Previous posts in the New Narrows Bridge Series:
- The Two Towers I: Introduction
- The Two Towers II: History of the Narrows Bridges
- The Two Towers III: The Caissons
- The Two Towers IV: Anchor Management Class
- The Two Towers V: The Tour Begins
- The Two Towers VI: Struttin’ My Stuff
- The Two Towers VII: To the Top
- The Two Towers VIII: Stairway to Heaven
- The Two Towers IX: Spinning Beginning
- The Two Towers X: Wheels Over Water
- The Two Towers XII: Compacting the Cables
With the completion of the cables, the deck sections have begun transferring by ship to the bridge One was struck by the task at hand: here’s these enormous deck sections (between 450 and 700 tons apiece), and there’s the graceful cables arcing gracefully over the water, with their attached-but-empty suspension cables.
How ya gonna get those bad boys up there?
Good question. They’re far too heavy for construction cranes to lift, much less anything smaller.
As the cables were being spun, some unusual-looking equipment began to appear in the staging areas behind the anchors. Light blue in color, they appeared at first to be part of the bridge structure itself.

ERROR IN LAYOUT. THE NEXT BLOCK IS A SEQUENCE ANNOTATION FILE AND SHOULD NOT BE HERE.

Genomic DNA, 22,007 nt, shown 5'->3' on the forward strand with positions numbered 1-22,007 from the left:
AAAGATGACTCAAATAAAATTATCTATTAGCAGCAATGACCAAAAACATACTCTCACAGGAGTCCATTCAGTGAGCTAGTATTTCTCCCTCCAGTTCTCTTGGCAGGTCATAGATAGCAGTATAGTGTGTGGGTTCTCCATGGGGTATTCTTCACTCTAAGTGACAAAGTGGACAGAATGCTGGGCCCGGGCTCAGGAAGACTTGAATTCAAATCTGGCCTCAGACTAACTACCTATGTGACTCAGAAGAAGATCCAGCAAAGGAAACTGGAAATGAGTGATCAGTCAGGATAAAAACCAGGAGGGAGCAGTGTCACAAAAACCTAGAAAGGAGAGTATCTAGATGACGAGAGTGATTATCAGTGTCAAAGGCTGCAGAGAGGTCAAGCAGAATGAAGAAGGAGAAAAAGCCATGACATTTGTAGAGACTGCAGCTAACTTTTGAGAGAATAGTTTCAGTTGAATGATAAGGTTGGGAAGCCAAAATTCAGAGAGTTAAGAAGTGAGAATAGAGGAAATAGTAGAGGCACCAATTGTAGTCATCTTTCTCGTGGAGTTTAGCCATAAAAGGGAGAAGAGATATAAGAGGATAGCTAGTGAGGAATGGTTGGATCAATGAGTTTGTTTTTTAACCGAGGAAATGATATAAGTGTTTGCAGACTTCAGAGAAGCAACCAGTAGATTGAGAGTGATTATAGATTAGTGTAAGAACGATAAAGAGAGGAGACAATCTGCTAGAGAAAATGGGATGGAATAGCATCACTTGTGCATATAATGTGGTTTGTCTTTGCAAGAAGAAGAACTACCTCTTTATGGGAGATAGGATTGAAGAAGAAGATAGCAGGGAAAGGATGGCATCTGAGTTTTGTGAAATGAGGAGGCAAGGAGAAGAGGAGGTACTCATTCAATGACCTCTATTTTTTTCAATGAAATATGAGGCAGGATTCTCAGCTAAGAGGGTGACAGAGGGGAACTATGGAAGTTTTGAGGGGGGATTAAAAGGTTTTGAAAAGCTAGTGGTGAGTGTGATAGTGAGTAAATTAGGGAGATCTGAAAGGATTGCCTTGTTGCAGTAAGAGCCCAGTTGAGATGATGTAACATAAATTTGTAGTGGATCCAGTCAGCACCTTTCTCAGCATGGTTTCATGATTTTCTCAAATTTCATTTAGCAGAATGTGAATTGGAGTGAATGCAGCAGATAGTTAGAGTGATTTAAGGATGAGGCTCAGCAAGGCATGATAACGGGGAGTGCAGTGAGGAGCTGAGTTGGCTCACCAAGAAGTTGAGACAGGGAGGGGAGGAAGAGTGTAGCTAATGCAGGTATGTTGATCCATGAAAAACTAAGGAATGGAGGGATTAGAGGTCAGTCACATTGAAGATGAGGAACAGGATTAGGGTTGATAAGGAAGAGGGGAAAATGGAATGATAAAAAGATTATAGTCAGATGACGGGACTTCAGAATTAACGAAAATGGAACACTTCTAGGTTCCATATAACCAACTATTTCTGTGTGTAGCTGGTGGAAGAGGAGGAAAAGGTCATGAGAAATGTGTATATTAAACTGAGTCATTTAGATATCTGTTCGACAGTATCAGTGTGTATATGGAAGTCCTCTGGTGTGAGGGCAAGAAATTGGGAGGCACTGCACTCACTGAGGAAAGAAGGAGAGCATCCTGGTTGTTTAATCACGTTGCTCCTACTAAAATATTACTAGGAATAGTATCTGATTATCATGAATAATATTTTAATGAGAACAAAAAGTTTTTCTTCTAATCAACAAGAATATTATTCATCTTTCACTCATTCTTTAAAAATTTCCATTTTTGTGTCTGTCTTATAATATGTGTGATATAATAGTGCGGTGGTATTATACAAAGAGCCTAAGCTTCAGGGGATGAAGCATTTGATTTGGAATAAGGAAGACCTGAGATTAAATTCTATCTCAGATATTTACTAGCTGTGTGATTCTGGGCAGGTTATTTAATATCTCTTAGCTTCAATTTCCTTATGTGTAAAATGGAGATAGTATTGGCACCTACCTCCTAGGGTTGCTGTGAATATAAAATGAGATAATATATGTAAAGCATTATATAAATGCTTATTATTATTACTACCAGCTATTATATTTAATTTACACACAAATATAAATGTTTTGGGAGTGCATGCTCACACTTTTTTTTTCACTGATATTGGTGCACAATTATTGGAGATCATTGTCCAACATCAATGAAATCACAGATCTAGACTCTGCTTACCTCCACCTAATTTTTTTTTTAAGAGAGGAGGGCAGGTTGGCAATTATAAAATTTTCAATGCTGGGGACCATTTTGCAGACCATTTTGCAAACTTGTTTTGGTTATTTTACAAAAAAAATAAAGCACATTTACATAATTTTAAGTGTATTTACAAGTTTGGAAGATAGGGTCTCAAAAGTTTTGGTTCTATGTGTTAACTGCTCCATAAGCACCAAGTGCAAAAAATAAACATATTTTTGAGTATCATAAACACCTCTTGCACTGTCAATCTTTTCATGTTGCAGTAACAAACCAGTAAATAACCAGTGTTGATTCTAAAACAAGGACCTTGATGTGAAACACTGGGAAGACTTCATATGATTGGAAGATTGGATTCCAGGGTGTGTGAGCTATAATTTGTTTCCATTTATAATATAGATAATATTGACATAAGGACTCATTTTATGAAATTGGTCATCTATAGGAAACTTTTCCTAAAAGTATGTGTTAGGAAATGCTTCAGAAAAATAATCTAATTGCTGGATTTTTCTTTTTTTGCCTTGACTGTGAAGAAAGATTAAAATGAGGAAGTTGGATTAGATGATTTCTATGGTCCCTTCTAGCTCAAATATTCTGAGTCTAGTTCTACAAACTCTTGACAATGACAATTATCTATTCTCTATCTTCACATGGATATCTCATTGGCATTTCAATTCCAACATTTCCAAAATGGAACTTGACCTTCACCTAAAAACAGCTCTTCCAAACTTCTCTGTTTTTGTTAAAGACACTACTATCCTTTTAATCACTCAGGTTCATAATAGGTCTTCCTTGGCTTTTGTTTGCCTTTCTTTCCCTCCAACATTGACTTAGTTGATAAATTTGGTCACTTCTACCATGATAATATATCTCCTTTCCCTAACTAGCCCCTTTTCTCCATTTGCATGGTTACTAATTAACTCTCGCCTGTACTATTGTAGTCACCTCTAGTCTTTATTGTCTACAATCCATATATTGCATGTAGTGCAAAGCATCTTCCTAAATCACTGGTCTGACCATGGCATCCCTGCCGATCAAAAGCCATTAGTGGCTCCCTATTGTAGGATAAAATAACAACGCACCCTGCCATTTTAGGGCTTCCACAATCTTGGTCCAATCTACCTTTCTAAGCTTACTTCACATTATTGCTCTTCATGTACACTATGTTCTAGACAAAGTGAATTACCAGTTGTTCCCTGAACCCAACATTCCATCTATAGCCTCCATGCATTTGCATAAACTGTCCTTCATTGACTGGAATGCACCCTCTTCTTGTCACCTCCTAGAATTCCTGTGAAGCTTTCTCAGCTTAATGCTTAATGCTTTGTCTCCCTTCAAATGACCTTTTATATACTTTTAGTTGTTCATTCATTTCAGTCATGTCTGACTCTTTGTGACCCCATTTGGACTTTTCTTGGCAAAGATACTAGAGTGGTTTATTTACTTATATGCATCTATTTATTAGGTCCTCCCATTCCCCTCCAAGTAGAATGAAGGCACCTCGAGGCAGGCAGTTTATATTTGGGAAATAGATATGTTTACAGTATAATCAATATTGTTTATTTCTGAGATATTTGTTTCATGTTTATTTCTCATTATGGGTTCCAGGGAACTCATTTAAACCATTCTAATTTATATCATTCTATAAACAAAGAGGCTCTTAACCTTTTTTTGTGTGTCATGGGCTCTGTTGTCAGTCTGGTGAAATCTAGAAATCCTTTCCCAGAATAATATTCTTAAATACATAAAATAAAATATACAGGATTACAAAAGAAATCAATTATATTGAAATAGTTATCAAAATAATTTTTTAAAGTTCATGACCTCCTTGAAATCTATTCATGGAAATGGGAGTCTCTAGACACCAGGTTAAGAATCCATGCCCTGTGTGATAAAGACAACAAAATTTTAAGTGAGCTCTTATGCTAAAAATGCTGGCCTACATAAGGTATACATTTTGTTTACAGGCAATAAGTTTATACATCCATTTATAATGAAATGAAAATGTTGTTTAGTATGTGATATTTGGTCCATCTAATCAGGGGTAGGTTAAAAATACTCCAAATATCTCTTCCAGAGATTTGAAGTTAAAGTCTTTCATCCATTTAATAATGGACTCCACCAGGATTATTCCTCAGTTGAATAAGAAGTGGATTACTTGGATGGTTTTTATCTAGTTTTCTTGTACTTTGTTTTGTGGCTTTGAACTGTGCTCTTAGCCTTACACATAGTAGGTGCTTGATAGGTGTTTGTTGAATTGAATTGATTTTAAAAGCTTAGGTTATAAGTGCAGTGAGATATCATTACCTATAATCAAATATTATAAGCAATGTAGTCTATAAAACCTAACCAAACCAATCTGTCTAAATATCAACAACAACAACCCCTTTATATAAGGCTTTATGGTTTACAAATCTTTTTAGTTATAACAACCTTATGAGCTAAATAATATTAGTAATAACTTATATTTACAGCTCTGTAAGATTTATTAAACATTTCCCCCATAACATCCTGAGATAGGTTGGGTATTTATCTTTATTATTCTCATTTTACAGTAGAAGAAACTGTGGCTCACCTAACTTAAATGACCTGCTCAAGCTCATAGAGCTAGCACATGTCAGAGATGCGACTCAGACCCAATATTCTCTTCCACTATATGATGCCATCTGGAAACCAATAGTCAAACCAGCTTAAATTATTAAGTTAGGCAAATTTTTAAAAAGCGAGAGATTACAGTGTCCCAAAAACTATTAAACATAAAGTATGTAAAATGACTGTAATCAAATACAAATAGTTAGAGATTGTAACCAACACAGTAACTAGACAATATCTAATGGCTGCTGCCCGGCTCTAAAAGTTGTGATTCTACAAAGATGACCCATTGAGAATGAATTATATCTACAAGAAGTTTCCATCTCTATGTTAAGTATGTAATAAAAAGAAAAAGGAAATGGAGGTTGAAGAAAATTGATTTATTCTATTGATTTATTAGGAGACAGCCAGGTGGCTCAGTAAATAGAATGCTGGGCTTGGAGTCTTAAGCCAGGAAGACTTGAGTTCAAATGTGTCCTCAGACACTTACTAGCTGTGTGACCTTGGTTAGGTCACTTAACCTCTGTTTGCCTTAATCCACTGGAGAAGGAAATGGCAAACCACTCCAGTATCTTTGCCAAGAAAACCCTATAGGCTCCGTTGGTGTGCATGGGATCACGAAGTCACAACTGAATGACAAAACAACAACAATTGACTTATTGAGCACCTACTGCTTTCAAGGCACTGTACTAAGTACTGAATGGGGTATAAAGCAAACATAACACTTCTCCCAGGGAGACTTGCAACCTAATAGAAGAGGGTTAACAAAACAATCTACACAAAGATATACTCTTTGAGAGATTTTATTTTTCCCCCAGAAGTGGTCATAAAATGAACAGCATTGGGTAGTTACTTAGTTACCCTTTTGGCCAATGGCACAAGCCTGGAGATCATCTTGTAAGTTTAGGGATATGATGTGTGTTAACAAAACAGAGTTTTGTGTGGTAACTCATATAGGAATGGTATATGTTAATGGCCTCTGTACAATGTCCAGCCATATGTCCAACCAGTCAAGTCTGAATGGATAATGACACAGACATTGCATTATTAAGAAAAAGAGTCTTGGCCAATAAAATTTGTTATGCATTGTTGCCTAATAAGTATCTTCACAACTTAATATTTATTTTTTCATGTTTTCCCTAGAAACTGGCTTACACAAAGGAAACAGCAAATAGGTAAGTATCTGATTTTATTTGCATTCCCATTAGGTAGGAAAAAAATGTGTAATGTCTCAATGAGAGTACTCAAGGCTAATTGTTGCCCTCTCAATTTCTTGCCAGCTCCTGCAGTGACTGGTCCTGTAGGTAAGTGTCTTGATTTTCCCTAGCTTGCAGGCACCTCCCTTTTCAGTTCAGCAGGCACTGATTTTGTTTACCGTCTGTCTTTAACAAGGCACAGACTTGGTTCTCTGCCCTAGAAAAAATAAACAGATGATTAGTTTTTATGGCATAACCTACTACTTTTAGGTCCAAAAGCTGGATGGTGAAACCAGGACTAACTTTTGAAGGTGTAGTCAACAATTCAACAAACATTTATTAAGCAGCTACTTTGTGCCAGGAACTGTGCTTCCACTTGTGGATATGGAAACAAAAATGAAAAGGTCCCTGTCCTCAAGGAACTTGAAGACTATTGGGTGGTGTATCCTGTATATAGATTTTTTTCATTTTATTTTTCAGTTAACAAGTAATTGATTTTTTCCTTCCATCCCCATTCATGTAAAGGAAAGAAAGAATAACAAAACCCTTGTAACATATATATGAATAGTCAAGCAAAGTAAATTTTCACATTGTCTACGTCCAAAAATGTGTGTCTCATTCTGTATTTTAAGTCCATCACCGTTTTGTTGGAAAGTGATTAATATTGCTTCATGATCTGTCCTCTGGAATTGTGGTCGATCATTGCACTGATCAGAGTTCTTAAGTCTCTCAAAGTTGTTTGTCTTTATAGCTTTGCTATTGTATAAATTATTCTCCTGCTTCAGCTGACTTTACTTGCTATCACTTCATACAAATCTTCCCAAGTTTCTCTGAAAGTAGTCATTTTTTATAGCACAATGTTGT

For weeks I pondered the question: What’s blue, and angular, and assists in erection?
The answer came: Viagra! –but I somehow didn’t think this equipment would be of much benefit with that equipment. Seemed kind of … awkward, you know? The quest continued… …until one day, a few weeks later, the pieces were moved, and their purpose became apparent: overhead mobile gantry cranes, using the cables themselves for support. This erection’s definitely gonna last more than four hours–but don’t call your doctor…
There’s eight of these mobile monsters: two between the towers and the anchors at either end, and four on the cables between the two towers.
No worries: when the cranes get to a cable bands, they simply hop over them.
The cranes are secured to the cables with four clamshell-like clamps, which can open (seen below, upside down, prior to assembly).
Four hefty hydraulic lifters–two on each cable–lift the entire crane up a few inches, allowing it to ride over the obstacle, then gently light like a butterfly on the other side of the cable band. The clamshell clamps close again, securing the crane on the cables, and the glacial progress onward continues. As you can imagine, this is not a speedy process (think: continental drift)–the cranes can take a day or more to move any substantial distance along the cables (far too slowly, incidentally, to move the deck sections horizontally after they are lifted).
These gantries are used primarily for the initial deck section lift from the transport ship — in a process both surprising and fascinating.
But you’ll have to wait until the next post for those juicy details, because things have been getting really interesting these past few weeks: the deck sections are being lifted. More on that in our next segment.